Funny thing is, even after they got together, Laurie wasn't especially a fan. Snotty elites at university listened to the "less melodic, more cerebral" East Coast stuff. "Actually, I preferred the West Coast vibe," she says. "I loved the Chico Hamilton Quintet, and you can't get more West Coasty than that." But she didn't hear Art because she was hanging out "with all those little snobs," she said in a recent e-mail exchange.

And, perhaps even funnier, the sound of his sax isn't what made her heart go thump-thump. It was the sound of his voice, the stories he told. She was in love with the guy, not the music — and the guy was not even "that" guy anymore.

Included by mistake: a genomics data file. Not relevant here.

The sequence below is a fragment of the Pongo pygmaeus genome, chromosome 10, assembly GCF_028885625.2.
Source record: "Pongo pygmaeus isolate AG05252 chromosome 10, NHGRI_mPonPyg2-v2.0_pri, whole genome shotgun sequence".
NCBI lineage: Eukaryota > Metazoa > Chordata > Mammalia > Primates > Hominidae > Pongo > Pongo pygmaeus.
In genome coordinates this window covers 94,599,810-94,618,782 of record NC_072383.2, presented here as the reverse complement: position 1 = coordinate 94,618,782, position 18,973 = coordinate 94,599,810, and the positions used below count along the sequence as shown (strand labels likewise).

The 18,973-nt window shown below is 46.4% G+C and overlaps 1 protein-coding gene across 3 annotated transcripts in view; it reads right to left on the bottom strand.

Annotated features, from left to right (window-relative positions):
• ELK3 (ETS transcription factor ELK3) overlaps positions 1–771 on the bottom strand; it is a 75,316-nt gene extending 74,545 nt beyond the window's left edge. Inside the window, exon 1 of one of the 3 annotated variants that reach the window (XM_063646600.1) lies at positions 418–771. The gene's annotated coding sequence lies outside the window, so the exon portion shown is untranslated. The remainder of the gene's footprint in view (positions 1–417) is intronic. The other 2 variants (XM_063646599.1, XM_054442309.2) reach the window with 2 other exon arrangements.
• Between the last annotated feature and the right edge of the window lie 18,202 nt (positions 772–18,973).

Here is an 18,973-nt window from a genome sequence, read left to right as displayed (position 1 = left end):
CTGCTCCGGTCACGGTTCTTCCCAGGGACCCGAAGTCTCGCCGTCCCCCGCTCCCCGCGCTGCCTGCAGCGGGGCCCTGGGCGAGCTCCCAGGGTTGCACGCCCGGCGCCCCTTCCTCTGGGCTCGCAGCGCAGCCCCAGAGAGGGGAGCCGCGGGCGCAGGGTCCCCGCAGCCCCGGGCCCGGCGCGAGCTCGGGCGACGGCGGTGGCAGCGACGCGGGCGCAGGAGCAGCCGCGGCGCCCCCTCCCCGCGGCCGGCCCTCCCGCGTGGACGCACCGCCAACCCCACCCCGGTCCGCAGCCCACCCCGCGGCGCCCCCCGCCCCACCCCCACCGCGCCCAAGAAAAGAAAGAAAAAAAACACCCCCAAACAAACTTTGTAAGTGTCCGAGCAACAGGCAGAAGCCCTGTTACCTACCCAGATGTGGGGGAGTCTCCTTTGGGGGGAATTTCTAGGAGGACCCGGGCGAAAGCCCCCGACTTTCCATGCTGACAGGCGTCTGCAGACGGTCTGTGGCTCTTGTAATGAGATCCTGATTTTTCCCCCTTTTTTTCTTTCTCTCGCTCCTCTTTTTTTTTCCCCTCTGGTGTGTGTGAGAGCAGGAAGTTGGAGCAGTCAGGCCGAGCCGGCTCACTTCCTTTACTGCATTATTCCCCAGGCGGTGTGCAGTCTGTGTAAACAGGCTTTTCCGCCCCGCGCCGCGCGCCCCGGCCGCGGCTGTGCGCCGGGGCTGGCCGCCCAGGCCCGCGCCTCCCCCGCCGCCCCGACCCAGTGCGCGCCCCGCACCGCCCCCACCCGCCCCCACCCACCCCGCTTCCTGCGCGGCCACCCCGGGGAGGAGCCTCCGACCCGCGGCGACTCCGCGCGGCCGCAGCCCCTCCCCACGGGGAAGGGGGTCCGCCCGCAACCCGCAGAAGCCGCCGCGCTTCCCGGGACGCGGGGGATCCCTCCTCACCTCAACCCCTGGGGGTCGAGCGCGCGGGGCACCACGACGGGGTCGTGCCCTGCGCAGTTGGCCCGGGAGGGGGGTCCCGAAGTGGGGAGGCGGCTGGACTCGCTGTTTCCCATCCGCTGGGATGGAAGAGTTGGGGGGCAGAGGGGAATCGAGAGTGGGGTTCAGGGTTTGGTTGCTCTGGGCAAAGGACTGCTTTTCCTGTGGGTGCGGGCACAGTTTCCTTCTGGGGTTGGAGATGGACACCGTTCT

Straight Life, finally published by Schirmer Books in 1979, making it something of an exclamation point to the comeback, rather than the opening salvo, was a critical success. It was reissued with a lengthy afterword by Da Capo Press in 1996. Over the years, Laurie has had a few nibbles from Hollywood for the Straight Life story, but she never signed off because the treatments felt, well, cheap and obvious — tough, street-smart jazzman with a habit on the hardscrabble streets of jazz town. Which, she admits, he probably would have liked. "He had the sound of an angel," she writes, "but wanted to be a bad ass." But the reps wouldn't even commit to real-life storyline — or, to using Art's music — so she has always passed.